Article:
Help a lifelong Mac user transition to Windows.
October 11, 2018 1:55 PM   Subscribe

I've never used a PC outside of work which only consisted of light internet browsing to waste time, Excel, Outlook, and that's about it. Help.

My 2011 MBP is succumbing to the logic board failure that plagues these models. I've long since switched to Android and now want to make the switch to a Windows machine. After about a week of research I found what computer is best for me and I've ordered it. It's the Acer Aspire 5 with SSD, MX150, and an i5 running Win10.

I feel like I have so many questions I don't know where to begin. Like how do I uninstall the bloatware that will come installed? How do I know what bloatware is? What's the equivalent app for Disk Utility, Text Edit, Time Machine, etc? How do I not pick up viruses? And what about keyboard shortcuts??? Oh no. And what should I do/not do when first setting up the machine? Where in the heck do files end up when I save them and how do I search for them? Is there a spotlight equivalent? Finder? I know some of these must be dumb questions.

Is there some sort of resource that I can refer to that teaches Mac users how to use Windows? Maybe a youtube channel or a blog? Or a list of things to avoid when starting to use a new PC in general? I know some of this will be me googling how to do X when I run across it but I also want to make sure I'm somewhat prepared when I'm setting everything up.
posted by MNMCSOJGPFTAATMOTTSOITATTMSFMVOOW to Computers & Internet (6 answers total) 8 users marked this as a favorite
Welcome! Everything is fine.

(Sorry, just emerged from The Good Place thread on the blue, couldn't help myself.)

I've been using Windows since 3.1, so I don't know what the Mac apps you are looking for actually do. But Windows has a Disk Cleanup tool, a Backup and Restore (like Time Machine?), and Wordpad which I guess is like Text Edit (plain Jane text editor) as well as Notepad (which is no-frills-just-text). You can also download LibreOffice for free, or get the Office applications through work.

In terms of setup, Microsoft will encourage you to create a Microsoft account -- this is not required unless you want to use OneDrive (Microsoft's version of iCloud) and anticipate moving between multiple machines but want the same settings everywhere. I just use Dropbox for cloud-based files, since I already had that, and skip OneDrive. You will have to create a local account sign-in for the PC. Also, use Chrome or Firefox rather than using Microsoft's built-in Edge browser.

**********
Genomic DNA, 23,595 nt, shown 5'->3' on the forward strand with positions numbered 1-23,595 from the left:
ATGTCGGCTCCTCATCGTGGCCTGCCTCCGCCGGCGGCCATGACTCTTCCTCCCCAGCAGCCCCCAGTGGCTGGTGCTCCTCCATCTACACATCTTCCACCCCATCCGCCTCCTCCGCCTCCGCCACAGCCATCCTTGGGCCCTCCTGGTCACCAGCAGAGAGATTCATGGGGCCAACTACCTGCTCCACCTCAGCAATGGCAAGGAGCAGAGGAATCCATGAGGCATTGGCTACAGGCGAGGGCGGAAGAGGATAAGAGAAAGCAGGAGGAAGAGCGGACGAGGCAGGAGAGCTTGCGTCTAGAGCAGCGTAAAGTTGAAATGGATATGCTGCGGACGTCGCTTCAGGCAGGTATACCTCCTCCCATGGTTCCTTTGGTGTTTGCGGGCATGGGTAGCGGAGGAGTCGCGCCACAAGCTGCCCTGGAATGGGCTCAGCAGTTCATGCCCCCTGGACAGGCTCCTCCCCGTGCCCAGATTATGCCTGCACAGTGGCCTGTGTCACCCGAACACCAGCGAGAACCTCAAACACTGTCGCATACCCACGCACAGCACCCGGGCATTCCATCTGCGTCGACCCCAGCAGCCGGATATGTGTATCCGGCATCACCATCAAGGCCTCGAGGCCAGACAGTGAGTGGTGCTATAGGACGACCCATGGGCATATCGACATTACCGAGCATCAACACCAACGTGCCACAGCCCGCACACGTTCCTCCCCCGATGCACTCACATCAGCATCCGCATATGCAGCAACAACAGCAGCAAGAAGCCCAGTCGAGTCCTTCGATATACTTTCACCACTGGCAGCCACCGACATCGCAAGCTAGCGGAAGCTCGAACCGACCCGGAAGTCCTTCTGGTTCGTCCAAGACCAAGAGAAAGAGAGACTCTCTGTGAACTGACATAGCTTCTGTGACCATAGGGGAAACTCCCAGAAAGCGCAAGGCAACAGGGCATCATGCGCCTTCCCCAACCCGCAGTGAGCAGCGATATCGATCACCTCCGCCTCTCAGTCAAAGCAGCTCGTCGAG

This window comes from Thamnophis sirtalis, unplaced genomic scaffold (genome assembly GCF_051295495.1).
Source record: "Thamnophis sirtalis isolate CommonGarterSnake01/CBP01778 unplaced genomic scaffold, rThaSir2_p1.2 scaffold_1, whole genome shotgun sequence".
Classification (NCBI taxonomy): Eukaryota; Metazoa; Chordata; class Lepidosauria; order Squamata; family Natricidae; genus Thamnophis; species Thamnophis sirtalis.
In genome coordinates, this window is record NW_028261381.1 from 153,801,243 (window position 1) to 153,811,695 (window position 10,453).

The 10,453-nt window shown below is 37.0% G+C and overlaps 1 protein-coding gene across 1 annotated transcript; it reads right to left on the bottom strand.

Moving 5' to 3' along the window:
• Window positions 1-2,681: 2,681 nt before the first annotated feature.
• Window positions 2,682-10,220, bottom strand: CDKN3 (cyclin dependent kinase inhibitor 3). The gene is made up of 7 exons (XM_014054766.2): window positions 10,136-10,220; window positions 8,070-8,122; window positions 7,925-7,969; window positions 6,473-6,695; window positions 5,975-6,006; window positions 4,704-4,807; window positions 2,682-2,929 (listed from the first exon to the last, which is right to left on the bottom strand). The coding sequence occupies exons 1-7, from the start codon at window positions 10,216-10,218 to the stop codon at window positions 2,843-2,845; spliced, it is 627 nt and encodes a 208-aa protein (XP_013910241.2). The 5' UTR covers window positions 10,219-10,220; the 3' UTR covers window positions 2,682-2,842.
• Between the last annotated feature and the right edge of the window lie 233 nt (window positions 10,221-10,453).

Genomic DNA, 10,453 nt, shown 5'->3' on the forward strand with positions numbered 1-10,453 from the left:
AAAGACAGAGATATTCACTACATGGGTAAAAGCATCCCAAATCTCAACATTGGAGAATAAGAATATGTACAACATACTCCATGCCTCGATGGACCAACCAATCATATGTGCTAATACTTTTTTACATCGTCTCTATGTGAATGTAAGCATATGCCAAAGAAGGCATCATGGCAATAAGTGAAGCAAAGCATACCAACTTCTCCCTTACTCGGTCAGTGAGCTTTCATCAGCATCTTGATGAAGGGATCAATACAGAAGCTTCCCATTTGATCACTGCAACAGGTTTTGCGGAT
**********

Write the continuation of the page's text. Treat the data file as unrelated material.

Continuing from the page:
Windows 10 defaults to "live tiles" for apps, which I think are visually ugly, so I right-click to "unpin" them all, and use the classic Start menu. When you click the start button (looks like 4 squares put together to make a larger square) you can just start typing to search for applications you want. File Explorer is your application for searching for documents or other files. (There is a separate Downloads folder, but File Explorer will search through everything by default, or a subset of folders if you tell it.) Most personalization settings (wallpaper, themes, mapping a printer) are in the Control Panel app.

To avoid viruses, don't download random internet things, don't livestream on sketchy free websites, and run a virus scan on a schedule (I run mine in the background every 2 weeks). Most PCs come with a free trial of McAfee or similar; once that's expired, you can possibly get one through work/school. Windows 10 also auto-updates, which is a little annoying, but overall is better that what I (and probably most people) were doing before by hitting ignore on all the updates every time.
posted by basalganglia at 3:02 PM on October 11, 2018

There's a free program called CCleaner that removes a lot of the cruft that Windows inevitably accumulates, including tracking cookies and Temp files. In a separate operation, it scans the Registry for crap, and will remove it.